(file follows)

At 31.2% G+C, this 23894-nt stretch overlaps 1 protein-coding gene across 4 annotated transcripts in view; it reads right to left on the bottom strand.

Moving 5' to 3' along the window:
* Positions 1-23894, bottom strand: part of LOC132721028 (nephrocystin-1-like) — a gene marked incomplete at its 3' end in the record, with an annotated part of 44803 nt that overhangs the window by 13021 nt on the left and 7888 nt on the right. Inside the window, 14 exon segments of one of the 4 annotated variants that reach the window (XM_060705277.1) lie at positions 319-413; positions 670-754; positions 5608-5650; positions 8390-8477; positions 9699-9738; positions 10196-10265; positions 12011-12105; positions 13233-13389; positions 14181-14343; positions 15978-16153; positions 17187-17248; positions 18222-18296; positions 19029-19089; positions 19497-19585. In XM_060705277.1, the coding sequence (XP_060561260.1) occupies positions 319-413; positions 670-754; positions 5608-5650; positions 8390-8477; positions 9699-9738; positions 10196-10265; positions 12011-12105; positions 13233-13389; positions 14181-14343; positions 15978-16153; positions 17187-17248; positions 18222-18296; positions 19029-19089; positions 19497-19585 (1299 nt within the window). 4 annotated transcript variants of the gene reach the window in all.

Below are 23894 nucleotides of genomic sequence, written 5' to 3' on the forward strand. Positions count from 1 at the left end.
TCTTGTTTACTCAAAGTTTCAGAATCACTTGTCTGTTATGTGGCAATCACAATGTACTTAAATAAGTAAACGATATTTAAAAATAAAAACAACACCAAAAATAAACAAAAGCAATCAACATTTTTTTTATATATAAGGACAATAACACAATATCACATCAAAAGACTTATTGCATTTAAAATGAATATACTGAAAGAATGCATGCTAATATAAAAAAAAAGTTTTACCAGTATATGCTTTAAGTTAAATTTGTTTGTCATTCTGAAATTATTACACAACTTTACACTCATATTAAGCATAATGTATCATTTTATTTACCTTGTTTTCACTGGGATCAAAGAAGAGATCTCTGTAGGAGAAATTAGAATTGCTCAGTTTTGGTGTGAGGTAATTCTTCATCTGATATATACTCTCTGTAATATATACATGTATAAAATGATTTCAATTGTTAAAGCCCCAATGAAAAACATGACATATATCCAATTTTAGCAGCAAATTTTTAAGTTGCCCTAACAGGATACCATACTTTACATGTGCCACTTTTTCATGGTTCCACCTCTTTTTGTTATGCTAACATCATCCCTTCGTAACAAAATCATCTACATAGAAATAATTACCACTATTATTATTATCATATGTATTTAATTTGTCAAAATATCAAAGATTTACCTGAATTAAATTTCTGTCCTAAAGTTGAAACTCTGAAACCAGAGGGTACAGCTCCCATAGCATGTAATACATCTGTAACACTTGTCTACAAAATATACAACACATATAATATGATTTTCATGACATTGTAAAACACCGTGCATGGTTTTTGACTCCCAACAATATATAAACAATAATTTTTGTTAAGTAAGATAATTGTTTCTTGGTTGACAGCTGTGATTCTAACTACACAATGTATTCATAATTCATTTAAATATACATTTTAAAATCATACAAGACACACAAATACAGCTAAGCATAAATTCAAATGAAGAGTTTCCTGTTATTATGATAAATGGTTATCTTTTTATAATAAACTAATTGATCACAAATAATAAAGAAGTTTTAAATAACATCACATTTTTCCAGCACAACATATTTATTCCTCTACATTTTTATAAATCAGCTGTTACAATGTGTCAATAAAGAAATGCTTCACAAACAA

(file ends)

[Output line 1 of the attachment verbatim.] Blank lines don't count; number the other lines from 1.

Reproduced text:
At 31.2% G+C, this 23894-nt stretch overlaps 1 protein-coding gene across 4 annotated transcripts in view; it reads right to left on the bottom strand.